|Publisher / Developer||Age||Price||Score|
|24x7digital||4 - 8||$0.99|
TeachMe Kindergarten is a spectacular educational iPad app for kids. 24xdigital is one of the few developers of educational apps that has focused on teaching underlying concepts, rather than simply providing endless drills. But the real beauty of this app is that your child will want to be taught by it, because TeachMe Kindergarten gets another thing right. It’s fun.
TeachMe Kindergarten will not win any awards for presentation. But it doesn’t really lose points either. The interface is somewhat dull, but not offensive. Navigation is, with a few minor exceptions, pretty intuitive. All of the text is written in large, san-serif fonts that are easy to read and will appeal to kids. All-in-all, TeachMe Kindergarten could benefit from a UI makeover, but it is perfectly useable, and your kid won’t complain about the design shortcomings.
When you fire it up, TeachMe Kindergarten presents you with the title/user-selection screen. The app saves the progress of up to four players, and the current version has the option to lock user creation/deletion with a PIN. I wish more developers would consider the typical behavior of young children with curious minds and implement this feature. I love letting my daughter, nieces/nephews, and their friends use the wonderful apps on my iPad. But it’s no fun to fire up Plants vs. Zombies only to find that my user profile and the fifteen hours I had put into the game (it’s addictive!) no longer exists.
Once you’ve selected a user, you’ll immediately be presented with a problem to solve, chosen randomly from the four main categories: addition, subtraction, sight words and spelling. I say the questions are chosen at random, but I wonder if the addition and subtraction questions are asked more frequently than the others. Addition and subtraction levels seem to increase faster than the other two.
For every three questions answered correctly (this number can be changed in the settings menu) you earn a coin. The coins can be spent on stickers that can be applied to static backgrounds, or on fish and items for an aquarium. The aquarium is pretty cool. The fish swim around and you can drop pellets of food into it and watch the fish go after them.
The backgrounds are comparatively weak. The available scenes include a beach, a reef, a pirate cove, a city street, and a farm. Stickers can be purchased to spruce up the scenes, but most of the stickers are pretty generic and their sizes tends to be nonsensical (the pumpkin sticker, for example, is approximately the same size as the sheep sticker). My daughter doesn’t seem to mind, though, judging by the number of stickers she has purchased with her coins to decorate the backgrounds.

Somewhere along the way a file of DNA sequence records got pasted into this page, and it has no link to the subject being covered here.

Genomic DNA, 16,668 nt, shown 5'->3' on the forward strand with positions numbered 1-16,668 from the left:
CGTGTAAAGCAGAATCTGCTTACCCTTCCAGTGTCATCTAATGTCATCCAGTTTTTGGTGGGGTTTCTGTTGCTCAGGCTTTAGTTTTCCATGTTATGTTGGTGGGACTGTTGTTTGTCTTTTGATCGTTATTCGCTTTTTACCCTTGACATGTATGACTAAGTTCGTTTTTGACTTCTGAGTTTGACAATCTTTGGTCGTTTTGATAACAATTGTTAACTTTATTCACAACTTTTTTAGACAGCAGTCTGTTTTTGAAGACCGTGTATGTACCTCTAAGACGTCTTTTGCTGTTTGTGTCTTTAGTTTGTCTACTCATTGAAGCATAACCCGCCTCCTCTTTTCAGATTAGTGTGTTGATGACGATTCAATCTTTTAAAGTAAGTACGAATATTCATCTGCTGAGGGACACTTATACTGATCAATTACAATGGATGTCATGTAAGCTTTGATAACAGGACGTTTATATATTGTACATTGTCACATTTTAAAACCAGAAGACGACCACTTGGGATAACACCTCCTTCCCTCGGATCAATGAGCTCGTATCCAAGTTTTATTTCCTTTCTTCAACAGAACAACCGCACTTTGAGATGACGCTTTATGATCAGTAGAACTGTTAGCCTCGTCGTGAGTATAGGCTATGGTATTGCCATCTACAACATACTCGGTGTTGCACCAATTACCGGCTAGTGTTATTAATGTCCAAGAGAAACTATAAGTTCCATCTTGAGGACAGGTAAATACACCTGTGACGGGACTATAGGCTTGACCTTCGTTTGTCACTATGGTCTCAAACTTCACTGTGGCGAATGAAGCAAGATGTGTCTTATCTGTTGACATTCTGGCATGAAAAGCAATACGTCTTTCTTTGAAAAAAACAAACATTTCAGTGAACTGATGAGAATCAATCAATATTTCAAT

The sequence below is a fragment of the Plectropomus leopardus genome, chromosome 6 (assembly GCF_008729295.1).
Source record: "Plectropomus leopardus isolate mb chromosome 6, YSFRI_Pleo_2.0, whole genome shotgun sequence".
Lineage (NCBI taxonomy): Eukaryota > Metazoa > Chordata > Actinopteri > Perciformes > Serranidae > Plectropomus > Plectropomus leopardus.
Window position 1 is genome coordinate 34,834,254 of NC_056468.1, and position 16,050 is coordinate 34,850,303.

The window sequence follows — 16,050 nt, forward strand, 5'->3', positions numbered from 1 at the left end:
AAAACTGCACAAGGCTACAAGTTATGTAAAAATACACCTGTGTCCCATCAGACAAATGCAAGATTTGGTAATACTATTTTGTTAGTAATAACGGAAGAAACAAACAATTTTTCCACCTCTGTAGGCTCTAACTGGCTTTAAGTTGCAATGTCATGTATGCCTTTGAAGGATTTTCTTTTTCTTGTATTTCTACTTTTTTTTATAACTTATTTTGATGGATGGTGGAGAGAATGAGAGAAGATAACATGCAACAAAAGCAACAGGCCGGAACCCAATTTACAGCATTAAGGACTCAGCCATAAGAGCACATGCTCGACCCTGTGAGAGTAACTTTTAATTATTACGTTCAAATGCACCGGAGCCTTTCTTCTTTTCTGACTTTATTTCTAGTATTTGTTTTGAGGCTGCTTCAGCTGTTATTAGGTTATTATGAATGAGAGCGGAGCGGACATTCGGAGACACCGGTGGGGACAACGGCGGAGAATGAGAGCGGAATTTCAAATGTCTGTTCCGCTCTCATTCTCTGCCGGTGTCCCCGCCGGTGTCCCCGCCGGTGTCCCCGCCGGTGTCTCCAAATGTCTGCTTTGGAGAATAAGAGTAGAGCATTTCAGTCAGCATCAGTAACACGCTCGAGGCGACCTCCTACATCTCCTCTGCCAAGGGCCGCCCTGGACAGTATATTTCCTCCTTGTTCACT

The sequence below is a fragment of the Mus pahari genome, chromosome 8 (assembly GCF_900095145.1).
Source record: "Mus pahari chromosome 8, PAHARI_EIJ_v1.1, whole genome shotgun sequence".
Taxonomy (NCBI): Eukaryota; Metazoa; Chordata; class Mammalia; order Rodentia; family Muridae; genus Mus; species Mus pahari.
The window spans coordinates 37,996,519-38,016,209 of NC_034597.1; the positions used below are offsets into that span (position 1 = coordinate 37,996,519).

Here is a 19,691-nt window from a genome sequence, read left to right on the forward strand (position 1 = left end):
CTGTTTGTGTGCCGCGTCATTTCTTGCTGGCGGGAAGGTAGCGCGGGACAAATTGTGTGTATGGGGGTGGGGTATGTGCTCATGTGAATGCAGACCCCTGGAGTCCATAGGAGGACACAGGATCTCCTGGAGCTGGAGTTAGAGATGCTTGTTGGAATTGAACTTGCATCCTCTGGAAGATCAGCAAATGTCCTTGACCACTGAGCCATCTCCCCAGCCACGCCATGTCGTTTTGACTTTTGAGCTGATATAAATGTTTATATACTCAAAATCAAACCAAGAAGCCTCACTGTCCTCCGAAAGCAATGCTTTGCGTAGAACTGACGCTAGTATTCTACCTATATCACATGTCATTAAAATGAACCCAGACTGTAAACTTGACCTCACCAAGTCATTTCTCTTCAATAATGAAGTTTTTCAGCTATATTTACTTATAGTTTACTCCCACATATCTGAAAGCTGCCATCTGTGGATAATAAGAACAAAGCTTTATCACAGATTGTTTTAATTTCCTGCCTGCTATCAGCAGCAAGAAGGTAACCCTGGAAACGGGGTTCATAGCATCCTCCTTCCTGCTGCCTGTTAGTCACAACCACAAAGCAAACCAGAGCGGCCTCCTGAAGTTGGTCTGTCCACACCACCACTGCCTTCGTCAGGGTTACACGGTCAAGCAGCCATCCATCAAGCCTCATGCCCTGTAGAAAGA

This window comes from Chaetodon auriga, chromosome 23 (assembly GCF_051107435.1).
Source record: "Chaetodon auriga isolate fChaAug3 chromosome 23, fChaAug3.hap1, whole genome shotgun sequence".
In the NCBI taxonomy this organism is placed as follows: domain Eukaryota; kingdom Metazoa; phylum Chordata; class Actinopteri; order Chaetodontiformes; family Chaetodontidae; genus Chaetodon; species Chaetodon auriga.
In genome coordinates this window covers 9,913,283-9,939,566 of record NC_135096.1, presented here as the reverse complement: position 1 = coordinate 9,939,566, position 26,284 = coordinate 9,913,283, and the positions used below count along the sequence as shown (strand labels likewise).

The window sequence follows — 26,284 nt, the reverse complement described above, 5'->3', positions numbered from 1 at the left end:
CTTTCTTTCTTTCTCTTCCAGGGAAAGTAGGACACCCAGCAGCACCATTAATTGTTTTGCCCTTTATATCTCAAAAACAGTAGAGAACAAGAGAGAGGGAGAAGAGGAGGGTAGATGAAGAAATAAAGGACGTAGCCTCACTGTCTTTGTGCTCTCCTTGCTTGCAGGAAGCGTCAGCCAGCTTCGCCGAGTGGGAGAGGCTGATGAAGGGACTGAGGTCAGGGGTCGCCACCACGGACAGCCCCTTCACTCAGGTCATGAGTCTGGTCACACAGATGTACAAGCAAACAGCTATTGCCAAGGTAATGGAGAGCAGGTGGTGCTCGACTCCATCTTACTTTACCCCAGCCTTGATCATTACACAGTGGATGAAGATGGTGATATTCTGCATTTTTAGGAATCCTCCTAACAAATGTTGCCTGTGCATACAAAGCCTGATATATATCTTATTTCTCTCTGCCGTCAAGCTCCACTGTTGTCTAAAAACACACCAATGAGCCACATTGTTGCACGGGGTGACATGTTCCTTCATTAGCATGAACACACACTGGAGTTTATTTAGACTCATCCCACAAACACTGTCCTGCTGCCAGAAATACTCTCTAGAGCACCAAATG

As mentioned in the presentation section, the artwork in TeachMe Kindergarten is largely forgettable. If you’ve seen clipart, you know what to expect.
TeachMe Kindergarten’s sound is superb in its breadth, if not its polish. Every single problem is spoken to the user. And there are literally hundreds of problems. This is accomplished by having the computer construct sentences by putting together various sound recordings, much the way a GPS tells you to turn on a particular street. So it’s not always pretty. But it’s not bad, and it really helps to keep your child interested.
The math, reading, and spelling drills that make up the bulk of the TeachMe Kindergarten app are very well done, and drilling obviously has its place in childhood education. But what really makes TeachMe Kindergarten stand out is the addition of subtle extra touches added throughout. For example, when presented with a math problem, your child doesn’t just see the equation or even a simple visual representation of it. If the problem is 9-4=, your child will see nine objects that can be physically dragged into a container (to subtract them one-by-one from the scene) after which, tapping on the remaining objects one-by-one causes the teacher to count them aloud, “1, 2, 3, 4, 5 . . . .” It is an amazingly effective method to help children grasp the concept of addition and subtraction at a surprisingly young age.